Go Farther: Fiction Needs Irrelevance

When we build a world for our fictions, games, and shows, we construct cultures.  Cultures explain why people do what they do, how they think, why they eat, how they war, how they make peace, and more.  Culture is unavoidable when you make a setting – one could even argue that characters are often expressions of their cultures.

When we build these cultures we're often thinking about important things.  We want to know why characters believe as they do.  We want to explain why characters go where they go and do what they do.  We want to explain why magic is the prerogative of the ruling class, why there's a different language spoken on this distant space station, and so on.  We want to explain what matters – in short, cultures explain the Big Plot.

This is short-sighted.

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Geekery, Trends, and Megaregions

I live in nerd central.  I'm in Silicon Valley.  I can WALK to the headquarters of important companies.  I've found myself in random conversations with famous people in gaming.  I have casual conversations with people about multi-million dollar deals.  Local news here is international news on an economic and cultural scale.

This is one of those areas that I've been talking about a lot lately – the Megaregion.  Those big economic/social/technical/industry clusters that seem to be the future of economic development.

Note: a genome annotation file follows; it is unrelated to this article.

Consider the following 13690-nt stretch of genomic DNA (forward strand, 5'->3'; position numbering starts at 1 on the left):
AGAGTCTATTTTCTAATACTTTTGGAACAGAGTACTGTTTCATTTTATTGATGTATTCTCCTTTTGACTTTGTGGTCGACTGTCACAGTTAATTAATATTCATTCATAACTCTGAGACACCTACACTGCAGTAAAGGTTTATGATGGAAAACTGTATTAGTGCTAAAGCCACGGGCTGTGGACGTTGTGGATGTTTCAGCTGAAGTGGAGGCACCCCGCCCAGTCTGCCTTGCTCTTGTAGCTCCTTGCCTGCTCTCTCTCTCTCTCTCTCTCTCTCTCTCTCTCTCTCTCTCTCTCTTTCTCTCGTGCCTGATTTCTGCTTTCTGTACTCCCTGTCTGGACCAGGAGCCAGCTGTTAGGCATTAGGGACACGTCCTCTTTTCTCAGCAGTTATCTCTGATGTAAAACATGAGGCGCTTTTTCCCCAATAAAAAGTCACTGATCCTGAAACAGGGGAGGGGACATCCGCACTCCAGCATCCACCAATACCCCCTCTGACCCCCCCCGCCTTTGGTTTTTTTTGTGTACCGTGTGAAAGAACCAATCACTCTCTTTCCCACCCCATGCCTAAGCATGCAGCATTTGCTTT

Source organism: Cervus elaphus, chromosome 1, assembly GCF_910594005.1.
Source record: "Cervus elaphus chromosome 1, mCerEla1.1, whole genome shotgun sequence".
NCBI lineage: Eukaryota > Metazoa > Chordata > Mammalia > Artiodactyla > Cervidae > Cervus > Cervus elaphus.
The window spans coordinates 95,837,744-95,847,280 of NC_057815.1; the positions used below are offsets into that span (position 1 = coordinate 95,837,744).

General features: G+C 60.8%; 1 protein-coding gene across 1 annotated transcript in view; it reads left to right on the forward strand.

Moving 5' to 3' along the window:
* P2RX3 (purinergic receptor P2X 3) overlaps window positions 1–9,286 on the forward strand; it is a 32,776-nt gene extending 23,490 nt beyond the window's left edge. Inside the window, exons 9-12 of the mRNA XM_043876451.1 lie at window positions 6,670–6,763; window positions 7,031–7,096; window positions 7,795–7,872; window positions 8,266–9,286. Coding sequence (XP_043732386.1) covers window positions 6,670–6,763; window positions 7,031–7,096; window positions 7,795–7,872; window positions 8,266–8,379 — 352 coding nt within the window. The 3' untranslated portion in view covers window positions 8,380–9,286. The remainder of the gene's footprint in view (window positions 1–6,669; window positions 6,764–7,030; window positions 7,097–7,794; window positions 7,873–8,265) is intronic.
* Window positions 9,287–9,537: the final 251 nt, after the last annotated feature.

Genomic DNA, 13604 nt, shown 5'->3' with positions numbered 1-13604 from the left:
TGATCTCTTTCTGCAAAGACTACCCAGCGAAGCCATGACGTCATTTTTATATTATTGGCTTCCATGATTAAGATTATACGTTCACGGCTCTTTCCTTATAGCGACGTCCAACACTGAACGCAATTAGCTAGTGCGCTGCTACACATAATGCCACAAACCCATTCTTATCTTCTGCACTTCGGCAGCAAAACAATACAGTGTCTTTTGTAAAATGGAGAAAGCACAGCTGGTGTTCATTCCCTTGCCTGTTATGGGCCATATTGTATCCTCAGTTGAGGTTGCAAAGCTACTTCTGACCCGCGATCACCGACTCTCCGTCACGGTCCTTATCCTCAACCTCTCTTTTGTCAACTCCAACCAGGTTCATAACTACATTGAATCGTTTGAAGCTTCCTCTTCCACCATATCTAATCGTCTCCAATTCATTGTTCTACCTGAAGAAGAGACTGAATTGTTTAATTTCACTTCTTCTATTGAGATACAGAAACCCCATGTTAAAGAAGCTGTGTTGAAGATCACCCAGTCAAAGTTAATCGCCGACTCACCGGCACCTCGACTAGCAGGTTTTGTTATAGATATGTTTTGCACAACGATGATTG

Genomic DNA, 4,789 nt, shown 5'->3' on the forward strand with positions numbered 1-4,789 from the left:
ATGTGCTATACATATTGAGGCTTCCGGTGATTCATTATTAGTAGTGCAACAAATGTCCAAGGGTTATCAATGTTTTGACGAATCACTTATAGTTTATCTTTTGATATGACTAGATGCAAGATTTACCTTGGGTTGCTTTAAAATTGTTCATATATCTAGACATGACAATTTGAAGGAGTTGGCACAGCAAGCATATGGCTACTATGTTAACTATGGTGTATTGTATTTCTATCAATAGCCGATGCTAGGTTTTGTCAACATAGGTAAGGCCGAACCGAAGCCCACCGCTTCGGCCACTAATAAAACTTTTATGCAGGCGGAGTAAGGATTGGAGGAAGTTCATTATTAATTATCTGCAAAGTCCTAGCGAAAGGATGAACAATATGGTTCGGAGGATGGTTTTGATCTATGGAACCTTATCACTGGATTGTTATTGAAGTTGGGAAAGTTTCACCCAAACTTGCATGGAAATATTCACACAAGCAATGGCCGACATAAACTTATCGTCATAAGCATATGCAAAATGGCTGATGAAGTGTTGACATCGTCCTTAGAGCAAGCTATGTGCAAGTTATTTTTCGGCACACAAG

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When Tech Became Cool

Nearly a year ago, I moved to Mac.

I recall it quite clearly when it happened.  I was planning a new Windows Box purchase as soon as Windows 7 came out.  Then I had a virus on my computer, which I managed to fix.  My wife and roommate of the time, both Mac users, had long been suggesting I use a Mac.

So after having blown an evening dealing with my first virus infection in years (apparently due to a PDF vulnerability), I began reflecting on the advantages of having a Mac:
* All the basic software I need.
* Great service and support.
* Much less viruses and such targeting it – and good onboard security to boot.
* Long lifespan.

This all added up though to one, important thing – less frustration.

I'm a busy person.  I'm a PM in technology, and thus no longer being a programmer, a computer crisis is not a Valuable Learning Experience.  I can't imagine what computer problems are like for people who don't have an IT background, though I can guess from the amount of times my friends and I play tech support.

But Mac is relatively frustration-free.  Mac is fast, slick, sexy, and gets the job done.

That's what I wanted.  That's why I got a Mac.  It's also a reason I hear for a lot of people using a Mac.

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